Carbon monoxide detectors and smoke detectors both share the same goal – that is to help save people’s lives by providing early warnings when harmful air pollutants are detected. Where they differ, however, is the kind of pollutants they are designed to detect, and how they detect them.
Smoke detectors are used to detect smoke and provide early warnings in the event of a fire. This is especially important considering most fire-related deaths are caused by smoke inhalation rather than by the flames themselves. Alarms on the smoke detectors alert people to the presence of fire, so they have enough time to escape to safety.
Generally speaking, smoke detectors can work in two ways. The first makes use of light sensors that trigger the device’s alarm when they are obstructed by smoke particles. This is known as photoelectric detection.
The second method makes use of internal electric currents that when disrupted or obstructed by smoke particles, trigger the alarm. This method of detection is known as ionization detection.
Some smoke detectors make use of a combination of both methods for more reliable and accurate detection. Additionally, some newer models even make use of heat sensors that help detect fires by identifying unusual increases in temperature.
Carbon Monoxide Detectors
These detectors are used to help detect and warn people when they pick up a potentially dangerous amount of carbon monoxide in the air. Unlike smoke, carbon monoxide is much more difficult to detect as it is not visible. Additionally, as it is an odourless substance detection can be difficult without the proper equipment.
Exposure to this substance can be dangerous and potentially lethal. Inhaling carbon monoxide can leave you feeling dizzy, nauseous, light-headed, and short of breath. Prolonged exposure may eventually lead to loss of consciousness and even death.
Many household appliances such as gas boilers, water heating systems, cookers etc. make use of carbon monoxide. Thus, any leakages or malfunctions in these devices can result in carbon monoxide leaking into the surrounding air.
These detectors help detect carbon monoxide in one of three ways. The first makes use of a gel that changes colour when exposed to carbon monoxide. Sensors detect the colour change and then trigger the alarm.
The second makes use of silica within its circuits. Silica is sensitive to carbon monoxide and the electrical current then gets lowered when it detects this substance, thereby triggering the alarm.
The final method of carbon monoxide detection makes use of electrodes that are placed in chemical solutions that change when exposed to carbon monoxide.
Like smoke detectors, some carbon monoxide detectors make use of a combination of these methods for more accurate detection.
Which Should You Use?
Deciding when to use smoke and carbon monoxide detectors depends on many different things. Carbon monoxide detectors are not always necessary especially in environments that have little to no risk of carbon monoxide leakages.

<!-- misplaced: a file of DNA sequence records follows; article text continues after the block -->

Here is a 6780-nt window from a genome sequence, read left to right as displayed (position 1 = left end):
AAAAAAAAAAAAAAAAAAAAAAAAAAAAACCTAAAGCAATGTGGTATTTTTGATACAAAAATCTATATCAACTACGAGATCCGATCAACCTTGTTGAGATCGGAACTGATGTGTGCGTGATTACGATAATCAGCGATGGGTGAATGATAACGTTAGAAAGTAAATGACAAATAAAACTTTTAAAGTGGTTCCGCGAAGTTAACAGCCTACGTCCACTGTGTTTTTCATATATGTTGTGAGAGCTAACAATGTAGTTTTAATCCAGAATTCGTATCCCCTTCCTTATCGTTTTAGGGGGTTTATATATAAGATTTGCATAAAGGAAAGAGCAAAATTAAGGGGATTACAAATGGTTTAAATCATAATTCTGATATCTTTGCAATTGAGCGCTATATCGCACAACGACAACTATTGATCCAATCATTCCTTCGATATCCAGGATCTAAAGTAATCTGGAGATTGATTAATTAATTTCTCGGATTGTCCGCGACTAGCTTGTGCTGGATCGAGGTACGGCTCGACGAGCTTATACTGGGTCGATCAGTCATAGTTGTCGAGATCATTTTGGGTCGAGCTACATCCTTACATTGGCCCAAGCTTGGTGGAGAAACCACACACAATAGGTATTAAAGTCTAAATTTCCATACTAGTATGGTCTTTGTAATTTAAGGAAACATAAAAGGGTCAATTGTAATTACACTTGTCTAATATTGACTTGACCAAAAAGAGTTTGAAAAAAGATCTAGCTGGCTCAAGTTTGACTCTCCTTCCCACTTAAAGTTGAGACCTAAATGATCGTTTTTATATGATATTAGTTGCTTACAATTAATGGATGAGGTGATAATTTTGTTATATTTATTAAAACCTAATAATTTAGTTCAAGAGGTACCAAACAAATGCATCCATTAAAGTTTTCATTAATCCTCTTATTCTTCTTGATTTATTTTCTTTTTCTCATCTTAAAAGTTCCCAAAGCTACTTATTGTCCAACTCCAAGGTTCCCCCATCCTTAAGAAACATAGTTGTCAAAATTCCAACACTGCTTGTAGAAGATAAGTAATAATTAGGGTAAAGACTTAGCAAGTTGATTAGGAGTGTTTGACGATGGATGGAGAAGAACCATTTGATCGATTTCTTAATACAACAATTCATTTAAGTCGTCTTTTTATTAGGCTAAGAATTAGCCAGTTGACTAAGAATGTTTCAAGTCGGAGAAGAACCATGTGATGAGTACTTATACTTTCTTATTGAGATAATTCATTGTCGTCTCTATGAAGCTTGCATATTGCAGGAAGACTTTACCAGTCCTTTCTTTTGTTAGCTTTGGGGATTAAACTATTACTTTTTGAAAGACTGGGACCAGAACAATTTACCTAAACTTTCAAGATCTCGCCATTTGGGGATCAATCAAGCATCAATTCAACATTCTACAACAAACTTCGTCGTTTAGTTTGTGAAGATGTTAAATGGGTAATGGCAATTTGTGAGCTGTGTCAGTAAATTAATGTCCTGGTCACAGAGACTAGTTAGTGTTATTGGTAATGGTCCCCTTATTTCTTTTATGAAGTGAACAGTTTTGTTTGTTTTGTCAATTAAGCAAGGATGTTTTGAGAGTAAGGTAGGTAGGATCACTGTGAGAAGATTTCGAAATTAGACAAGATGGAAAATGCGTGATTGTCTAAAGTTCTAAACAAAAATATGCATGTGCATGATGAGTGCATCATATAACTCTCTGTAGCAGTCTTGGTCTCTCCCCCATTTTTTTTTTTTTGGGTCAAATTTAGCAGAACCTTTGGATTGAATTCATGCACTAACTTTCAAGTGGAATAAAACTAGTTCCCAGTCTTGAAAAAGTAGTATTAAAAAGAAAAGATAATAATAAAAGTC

Smoke detectors, on the other hand, are usually much more important as almost any house or building has a certain degree of fire risk. Some countries even legally require certain homes and businesses to install and make use of smoke detectors.
Smoke detectors are especially important in buildings that are built from flammable materials such as wood. Additionally, buildings that make use of extensive electrical systems and wiring should place smoke detectors in high-risk areas.
Carbon monoxide detectors can be useful as an extra precautionary step, but can also be somewhat redundant at times depending on the surrounding environment and potential risk of carbon monoxide exposure. As a result, it is not necessary for every home or business to make use of carbon monoxide detectors.
Using a combination of smoke and carbon monoxide detectors can add an extra layer of protection against both types of air pollutants. In some cases, insurance companies even offer discounted premiums for buildings fitted with these detectors.
How To Use Them
Both smoke and carbon monoxide detectors should be placed in areas that are within hearing range. For example, placing a smoke or carbon monoxide detector far away from your bedroom might not be helpful at night when you are sleeping, as you may not be able to hear it.
These detectors should also be placed in high-risk areas such as the kitchen or fireplace, and near water boilers and heaters etc. This will help maximise their efficiency and increase your house/building’s safety.
Additionally, these devices should be placed on the ceilings of your house/building as both smoke and carbon monoxide rise, and are more easily detected when the devices are situated on ceilings.
Smoke detectors, and to a somewhat lesser extent carbon monoxide detectors, can be vitally important devices within the modern world. These devices help save lives and allow people to sleep better at night knowing that their safety is being monitored and assured.